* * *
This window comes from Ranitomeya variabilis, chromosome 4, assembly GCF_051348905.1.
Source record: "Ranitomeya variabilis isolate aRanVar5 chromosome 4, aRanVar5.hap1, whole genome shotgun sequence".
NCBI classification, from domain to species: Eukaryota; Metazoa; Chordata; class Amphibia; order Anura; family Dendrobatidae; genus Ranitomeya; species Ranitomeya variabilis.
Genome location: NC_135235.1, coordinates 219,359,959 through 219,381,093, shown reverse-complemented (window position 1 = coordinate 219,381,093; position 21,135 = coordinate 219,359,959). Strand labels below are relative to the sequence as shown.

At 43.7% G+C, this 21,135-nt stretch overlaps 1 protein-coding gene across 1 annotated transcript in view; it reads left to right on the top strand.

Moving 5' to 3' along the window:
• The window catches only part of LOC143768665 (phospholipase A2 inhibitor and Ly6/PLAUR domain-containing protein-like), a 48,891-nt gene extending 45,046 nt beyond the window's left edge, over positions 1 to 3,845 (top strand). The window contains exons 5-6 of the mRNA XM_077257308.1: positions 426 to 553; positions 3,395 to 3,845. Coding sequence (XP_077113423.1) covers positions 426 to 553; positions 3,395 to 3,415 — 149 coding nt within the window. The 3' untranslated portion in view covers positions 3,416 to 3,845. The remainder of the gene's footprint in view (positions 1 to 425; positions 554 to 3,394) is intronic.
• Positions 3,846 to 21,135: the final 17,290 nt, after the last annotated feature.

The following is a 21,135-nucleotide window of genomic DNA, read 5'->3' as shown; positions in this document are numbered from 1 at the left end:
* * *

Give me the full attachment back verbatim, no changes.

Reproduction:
This window comes from Ranitomeya variabilis, chromosome 4, assembly GCF_051348905.1.
Source record: "Ranitomeya variabilis isolate aRanVar5 chromosome 4, aRanVar5.hap1, whole genome shotgun sequence".
NCBI classification, from domain to species: Eukaryota; Metazoa; Chordata; class Amphibia; order Anura; family Dendrobatidae; genus Ranitomeya; species Ranitomeya variabilis.
Genome location: NC_135235.1, coordinates 219,359,959 through 219,381,093, shown reverse-complemented (window position 1 = coordinate 219,381,093; position 21,135 = coordinate 219,359,959). Strand labels below are relative to the sequence as shown.

At 43.7% G+C, this 21,135-nt stretch overlaps 1 protein-coding gene across 1 annotated transcript in view; it reads left to right on the top strand.

Moving 5' to 3' along the window:
• The window catches only part of LOC143768665 (phospholipase A2 inhibitor and Ly6/PLAUR domain-containing protein-like), a 48,891-nt gene extending 45,046 nt beyond the window's left edge, over positions 1 to 3,845 (top strand). The window contains exons 5-6 of the mRNA XM_077257308.1: positions 426 to 553; positions 3,395 to 3,845. Coding sequence (XP_077113423.1) covers positions 426 to 553; positions 3,395 to 3,415 — 149 coding nt within the window. The 3' untranslated portion in view covers positions 3,416 to 3,845. The remainder of the gene's footprint in view (positions 1 to 425; positions 554 to 3,394) is intronic.
• Positions 3,846 to 21,135: the final 17,290 nt, after the last annotated feature.

The following is a 21,135-nucleotide window of genomic DNA, read 5'->3' as shown; positions in this document are numbered from 1 at the left end: